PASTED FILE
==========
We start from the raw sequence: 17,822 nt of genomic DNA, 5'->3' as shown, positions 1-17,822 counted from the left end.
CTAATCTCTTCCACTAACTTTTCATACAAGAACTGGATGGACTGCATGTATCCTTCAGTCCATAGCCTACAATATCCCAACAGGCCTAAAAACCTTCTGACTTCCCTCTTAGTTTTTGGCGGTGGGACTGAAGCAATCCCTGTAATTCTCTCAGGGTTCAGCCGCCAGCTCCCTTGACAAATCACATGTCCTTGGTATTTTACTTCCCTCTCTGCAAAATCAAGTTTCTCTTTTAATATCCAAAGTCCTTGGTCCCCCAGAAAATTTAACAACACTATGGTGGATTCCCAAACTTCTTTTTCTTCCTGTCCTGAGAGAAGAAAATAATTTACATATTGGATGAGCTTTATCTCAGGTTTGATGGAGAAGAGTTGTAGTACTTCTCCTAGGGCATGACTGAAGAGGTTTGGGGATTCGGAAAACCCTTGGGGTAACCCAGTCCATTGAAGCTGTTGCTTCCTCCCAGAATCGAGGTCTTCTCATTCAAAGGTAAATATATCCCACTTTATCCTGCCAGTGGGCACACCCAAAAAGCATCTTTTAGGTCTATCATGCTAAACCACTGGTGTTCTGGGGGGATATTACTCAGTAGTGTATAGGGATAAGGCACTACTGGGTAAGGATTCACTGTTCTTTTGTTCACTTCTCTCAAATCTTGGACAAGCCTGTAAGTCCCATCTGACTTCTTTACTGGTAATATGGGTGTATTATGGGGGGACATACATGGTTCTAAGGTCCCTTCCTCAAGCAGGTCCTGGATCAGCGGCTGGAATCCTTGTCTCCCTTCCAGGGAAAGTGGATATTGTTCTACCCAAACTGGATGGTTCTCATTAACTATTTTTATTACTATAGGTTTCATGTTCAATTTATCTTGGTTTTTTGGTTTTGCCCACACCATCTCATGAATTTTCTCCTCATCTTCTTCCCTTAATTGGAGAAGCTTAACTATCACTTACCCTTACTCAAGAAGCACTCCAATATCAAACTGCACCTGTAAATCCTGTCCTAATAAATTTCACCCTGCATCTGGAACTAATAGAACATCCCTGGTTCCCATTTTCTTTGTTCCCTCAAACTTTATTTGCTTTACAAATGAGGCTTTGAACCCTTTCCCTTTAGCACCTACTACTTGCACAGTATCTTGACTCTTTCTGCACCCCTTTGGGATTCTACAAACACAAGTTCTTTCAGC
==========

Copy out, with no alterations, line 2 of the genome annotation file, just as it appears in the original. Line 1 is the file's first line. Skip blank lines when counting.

CTAATCTCTTCCACTAACTTTTCATACAAGAACTGGATGGACTGCATGTATCCTTCAGTCCATAGCCTACAATATCCCAACAGGCCTAAAAACCTTCTGACTTCCCTCTTAGTTTTTGGCGGTGGGACTGAAGCAATCCCTGTAATTCTCTCAGGGTTCAGCCGCCAGCTCCCTTGACAAATCACATGTCCTTGGTATTTTACTTCCCTCTCTGCAAAATCAAGTTTCTCTTTTAATATCCAAAGTCCTTGGTCCCCCAGAAAATTTAACAACACTATGGTGGATTCCCAAACTTCTTTTTCTTCCTGTCCTGAGAGAAGAAAATAATTTACATATTGGATGAGCTTTATCTCAGGTTTGATGGAGAAGAGTTGTAGTACTTCTCCTAGGGCATGACTGAAGAGGTTTGGGGATTCGGAAAACCCTTGGGGTAACCCAGTCCATTGAAGCTGTTGCTTCCTCCCAGAATCGAGGTCTTCTCATTCAAAGGTAAATATATCCCACTTTATCCTGCCAGTGGGCACACCCAAAAAGCATCTTTTAGGTCTATCATGCTAAACCACTGGTGTTCTGGGGGGATATTACTCAGTAGTGTATAGGGATAAGGCACTACTGGGTAAGGATTCACTGTTCTTTTGTTCACTTCTCTCAAATCTTGGACAAGCCTGTAAGTCCCATCTGACTTCTTTACTGGTAATATGGGTGTATTATGGGGGGACATACATGGTTCTAAGGTCCCTTCCTCAAGCAGGTCCTGGATCAGCGGCTGGAATCCTTGTCTCCCTTCCAGGGAAAGTGGATATTGTTCTACCCAAACTGGATGGTTCTCATTAACTATTTTTATTACTATAGGTTTCATGTTCAATTTATCTTGGTTTTTTGGTTTTGCCCACACCATCTCATGAATTTTCTCCTCATCTTCTTCCCTTAATTGGAGAAGCTTAACTATCACTTACCCTTACTCAAGAAGCACTCCAATATCAAACTGCACCTGTAAATCCTGTCCTAATAAATTTCACCCTGCATCTGGAACTAATAGAACATCCCTGGTTCCCATTTTCTTTGTTCCCTCAAACTTTATTTGCTTTACAAATGAGGCTTTGAACCCTTTCCCTTTAGCACCTACTACTTGCACAGTATCTTGACTCTTTCTGCACCCCTTTGGGATTCTACAAACACAAGTTCTTTCAGC